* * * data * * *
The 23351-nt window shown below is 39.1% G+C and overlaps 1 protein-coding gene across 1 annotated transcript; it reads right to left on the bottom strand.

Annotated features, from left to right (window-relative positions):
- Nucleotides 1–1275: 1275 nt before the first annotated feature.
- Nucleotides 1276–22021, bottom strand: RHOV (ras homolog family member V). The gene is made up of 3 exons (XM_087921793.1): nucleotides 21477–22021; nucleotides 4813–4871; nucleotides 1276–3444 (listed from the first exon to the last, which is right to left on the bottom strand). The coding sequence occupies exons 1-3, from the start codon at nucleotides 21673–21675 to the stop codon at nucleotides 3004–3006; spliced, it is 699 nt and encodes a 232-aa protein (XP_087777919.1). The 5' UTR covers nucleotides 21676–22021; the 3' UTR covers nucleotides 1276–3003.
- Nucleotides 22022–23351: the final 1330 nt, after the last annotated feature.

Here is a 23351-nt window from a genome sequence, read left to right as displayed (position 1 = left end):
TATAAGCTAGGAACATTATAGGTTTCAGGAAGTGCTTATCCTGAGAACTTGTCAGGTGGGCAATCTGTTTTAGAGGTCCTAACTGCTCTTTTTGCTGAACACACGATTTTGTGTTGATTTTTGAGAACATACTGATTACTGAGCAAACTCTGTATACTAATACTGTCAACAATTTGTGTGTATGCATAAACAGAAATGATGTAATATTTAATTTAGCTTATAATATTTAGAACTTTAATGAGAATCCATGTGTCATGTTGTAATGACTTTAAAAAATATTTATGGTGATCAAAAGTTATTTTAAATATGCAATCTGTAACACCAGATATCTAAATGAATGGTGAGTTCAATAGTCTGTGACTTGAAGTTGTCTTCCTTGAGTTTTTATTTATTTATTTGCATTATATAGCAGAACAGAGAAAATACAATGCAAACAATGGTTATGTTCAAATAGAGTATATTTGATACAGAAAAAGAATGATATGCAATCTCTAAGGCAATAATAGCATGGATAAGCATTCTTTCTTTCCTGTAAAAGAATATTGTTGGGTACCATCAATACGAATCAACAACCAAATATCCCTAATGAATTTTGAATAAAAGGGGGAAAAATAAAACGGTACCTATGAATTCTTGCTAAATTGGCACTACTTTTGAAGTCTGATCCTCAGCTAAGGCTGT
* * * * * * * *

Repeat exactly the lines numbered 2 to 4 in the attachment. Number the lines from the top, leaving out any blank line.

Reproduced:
Annotated features, from left to right (window-relative positions):
- Nucleotides 1–1275: 1275 nt before the first annotated feature.
- Nucleotides 1276–22021, bottom strand: RHOV (ras homolog family member V). The gene is made up of 3 exons (XM_087921793.1): nucleotides 21477–22021; nucleotides 4813–4871; nucleotides 1276–3444 (listed from the first exon to the last, which is right to left on the bottom strand). The coding sequence occupies exons 1-3, from the start codon at nucleotides 21673–21675 to the stop codon at nucleotides 3004–3006; spliced, it is 699 nt and encodes a 232-aa protein (XP_087777919.1). The 5' UTR covers nucleotides 21676–22021; the 3' UTR covers nucleotides 1276–3003.